Not only has management’s need for information grown, but accountability for the appropriate and efficient use of institutional resources has become a matter of great concern to students, legislative bodies, government agencies, the general public, and all levels of institutional management. Internal auditing is no longer limited to the practice of ensuring appropriate financial activity and policy compliance. Internal auditors now also evaluate the effectiveness of system procedures and activities in operational audits. Thus, the full scope of internal auditing encompasses an examination of financial transactions, including an evaluation of the adequacy of controls; an evaluation of compliance with and adequacy of applicable policies and other requirements both internal and external; and a review of the effectiveness of the use of institutional resources. Internal auditing is concerned with every phase of institutional activity.

The internal auditing process should include:
• Examining financial transactions for accuracy and compliance with an organization’s policies
• Evaluating financial and operational procedures for adequate internal controls
• Testing the timeliness, reliability, and usefulness of organizational records and reports
• Evaluating the cost-effectiveness of operations and activities
• Monitoring the development, implementation, and major revision of methods, systems, and procedures, including those pertinent to computer applications
• Evaluating and monitoring the computer center’s system of internal control to ensure adequate security and controls related to hardware, software, data, and operating personnel and to ensure retrieval of necessary data for audit purposes
• Evaluating control over end-user computing
• Determining the level of compliance with required internal policies and procedures, state and federal laws, and government regulations
• valuating program performance and program or contractor monitoring
• Coordinating work with external auditors
• Reviewing the contractual and project management control for projects

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In addition to reviewing compliance with policies, plans, and procedures, the internal auditing reviews the appropriateness of these in light of current conditions.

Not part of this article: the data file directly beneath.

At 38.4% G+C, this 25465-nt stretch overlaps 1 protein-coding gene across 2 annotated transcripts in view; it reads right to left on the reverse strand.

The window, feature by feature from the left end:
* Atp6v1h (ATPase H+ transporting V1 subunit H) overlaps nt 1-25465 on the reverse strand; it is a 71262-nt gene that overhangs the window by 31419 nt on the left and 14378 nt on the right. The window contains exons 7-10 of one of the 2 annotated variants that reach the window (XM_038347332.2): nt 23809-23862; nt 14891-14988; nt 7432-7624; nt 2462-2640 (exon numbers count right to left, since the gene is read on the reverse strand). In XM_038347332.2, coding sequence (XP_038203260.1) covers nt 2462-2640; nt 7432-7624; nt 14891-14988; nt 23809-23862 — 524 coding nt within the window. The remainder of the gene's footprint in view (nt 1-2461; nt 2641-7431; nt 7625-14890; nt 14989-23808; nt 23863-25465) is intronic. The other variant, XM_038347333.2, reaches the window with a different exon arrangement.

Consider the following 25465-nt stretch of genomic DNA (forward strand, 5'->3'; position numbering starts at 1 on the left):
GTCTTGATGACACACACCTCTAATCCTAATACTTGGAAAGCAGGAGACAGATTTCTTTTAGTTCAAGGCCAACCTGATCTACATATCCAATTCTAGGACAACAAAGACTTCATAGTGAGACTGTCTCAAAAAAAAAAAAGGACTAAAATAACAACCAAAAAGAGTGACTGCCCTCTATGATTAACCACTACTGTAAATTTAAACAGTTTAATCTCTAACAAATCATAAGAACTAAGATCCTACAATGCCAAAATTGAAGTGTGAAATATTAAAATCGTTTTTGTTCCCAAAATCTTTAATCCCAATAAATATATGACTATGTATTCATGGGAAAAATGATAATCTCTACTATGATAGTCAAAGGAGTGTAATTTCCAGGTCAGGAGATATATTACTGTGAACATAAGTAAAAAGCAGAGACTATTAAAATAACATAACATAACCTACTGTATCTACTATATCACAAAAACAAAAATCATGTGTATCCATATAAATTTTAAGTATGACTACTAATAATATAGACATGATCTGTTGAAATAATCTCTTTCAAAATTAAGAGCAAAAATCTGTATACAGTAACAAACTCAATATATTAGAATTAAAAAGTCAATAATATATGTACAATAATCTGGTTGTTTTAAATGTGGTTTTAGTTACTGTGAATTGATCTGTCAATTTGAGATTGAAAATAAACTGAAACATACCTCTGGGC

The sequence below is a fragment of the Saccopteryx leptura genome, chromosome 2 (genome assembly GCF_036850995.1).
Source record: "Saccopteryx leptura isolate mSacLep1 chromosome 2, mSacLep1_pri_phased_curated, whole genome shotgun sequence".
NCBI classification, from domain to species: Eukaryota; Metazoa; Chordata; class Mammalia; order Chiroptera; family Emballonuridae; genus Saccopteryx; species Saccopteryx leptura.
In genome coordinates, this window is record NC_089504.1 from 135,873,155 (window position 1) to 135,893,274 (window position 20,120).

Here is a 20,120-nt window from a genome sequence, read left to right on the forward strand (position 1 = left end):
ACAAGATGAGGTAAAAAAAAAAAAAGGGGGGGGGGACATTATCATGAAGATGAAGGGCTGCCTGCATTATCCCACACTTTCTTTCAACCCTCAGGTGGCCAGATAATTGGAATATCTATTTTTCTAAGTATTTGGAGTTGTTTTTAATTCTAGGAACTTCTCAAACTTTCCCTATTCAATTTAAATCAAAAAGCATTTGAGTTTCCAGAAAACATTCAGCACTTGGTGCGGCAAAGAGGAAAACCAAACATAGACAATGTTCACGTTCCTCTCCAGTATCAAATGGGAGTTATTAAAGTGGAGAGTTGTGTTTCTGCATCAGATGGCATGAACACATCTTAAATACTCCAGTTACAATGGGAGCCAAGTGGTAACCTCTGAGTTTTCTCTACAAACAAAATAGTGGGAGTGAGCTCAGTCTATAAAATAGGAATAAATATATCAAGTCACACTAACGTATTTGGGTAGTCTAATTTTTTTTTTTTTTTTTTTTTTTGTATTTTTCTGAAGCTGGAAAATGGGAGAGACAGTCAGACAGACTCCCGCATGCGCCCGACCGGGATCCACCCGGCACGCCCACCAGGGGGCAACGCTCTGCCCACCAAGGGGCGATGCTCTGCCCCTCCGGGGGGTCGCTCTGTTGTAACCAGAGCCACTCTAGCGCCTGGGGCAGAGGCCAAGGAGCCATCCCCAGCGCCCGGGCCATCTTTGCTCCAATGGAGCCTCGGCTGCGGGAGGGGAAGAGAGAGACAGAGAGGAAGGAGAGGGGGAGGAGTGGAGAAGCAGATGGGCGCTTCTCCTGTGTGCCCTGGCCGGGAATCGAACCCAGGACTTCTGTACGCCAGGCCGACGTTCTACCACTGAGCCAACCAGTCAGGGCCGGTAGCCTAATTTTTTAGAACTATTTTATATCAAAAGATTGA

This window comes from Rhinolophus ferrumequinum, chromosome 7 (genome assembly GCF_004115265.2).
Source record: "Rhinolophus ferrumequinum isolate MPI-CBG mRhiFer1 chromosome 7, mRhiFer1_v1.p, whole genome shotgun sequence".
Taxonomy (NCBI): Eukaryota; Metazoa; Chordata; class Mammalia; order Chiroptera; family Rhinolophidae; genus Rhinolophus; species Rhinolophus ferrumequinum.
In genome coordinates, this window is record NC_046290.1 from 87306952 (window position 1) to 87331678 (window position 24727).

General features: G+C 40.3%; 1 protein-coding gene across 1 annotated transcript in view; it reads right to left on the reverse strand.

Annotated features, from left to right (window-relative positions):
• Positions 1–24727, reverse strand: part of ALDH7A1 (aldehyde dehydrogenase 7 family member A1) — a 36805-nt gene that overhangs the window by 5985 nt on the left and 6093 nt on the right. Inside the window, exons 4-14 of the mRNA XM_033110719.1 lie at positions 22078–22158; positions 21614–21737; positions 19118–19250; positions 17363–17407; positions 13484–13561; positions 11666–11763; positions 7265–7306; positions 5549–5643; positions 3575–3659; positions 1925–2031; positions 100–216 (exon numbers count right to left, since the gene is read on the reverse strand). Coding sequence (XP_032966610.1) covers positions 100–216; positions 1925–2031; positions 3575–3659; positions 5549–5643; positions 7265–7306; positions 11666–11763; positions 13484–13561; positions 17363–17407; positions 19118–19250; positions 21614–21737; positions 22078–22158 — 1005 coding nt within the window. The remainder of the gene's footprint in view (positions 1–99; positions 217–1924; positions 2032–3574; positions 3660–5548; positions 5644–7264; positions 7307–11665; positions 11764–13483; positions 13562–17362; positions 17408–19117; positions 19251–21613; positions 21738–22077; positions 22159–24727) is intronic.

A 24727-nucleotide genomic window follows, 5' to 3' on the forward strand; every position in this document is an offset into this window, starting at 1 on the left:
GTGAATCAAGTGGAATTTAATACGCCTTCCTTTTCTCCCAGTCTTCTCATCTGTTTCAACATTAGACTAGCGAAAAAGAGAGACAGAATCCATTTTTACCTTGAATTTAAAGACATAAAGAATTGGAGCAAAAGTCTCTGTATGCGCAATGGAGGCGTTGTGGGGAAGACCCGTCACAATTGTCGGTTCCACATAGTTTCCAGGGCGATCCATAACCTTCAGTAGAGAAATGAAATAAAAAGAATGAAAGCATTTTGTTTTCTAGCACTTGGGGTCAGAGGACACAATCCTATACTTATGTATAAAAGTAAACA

Financial Audits

Financial audits determine whether the financial statements or other reports provide timely, accurate, relevant, reliable, and complete information upon which to make decisions. Financial audits concentrate on accounting controls, which can be divided into three principal areas:
• Control of assets
• Systems of authorization and approval
• Separation of accounting duties from those concerned with operations or custody of assets

In financial audits, the primary concerns are the determination of the reliability and accuracy of financial data, including supporting records, and the evaluation of internal financial controls.

Operational Audits
An operational audit evaluates activities, identifies inefficient and ineffective practices, and recommends measures for corrective action. These audits provide an objective examination of operational controls, systems, and procedures. A financial audit can be extended into an operational audit simply by changing the direction of the audit. Any department within an organization that has measurable goals and objectives is a candidate for an operational audit. An operational audit ensures that maximum benefit is received for the resources expended. Administrative activities are measured and evaluated against standards set by management. Such performance standards may be communicated by various means, including long-range plans, budgets, job assignment sheets, or production schedules.

Compliance Audits
Compliance audits are concerned with adherence to applicable policy, laws, regulations, and other administrative requirements. Internal auditors must spend an increasing amount of time on such audits because of the severe consequences of noncompliance with certain regulations. These consequences can be monetary refunds, loss of future funds, or damage to the organization’s reputation. In many cases, compliance audits may help prevent adverse findings in an external audit.

Investigative Audits
Fraud and other financial irregularities are committed by managers, employees, and others who have access to an organization’s information and resources. The internal auditor is often called upon to do special investigations when such incidents occur or when there is suspicion of such an occurrence.

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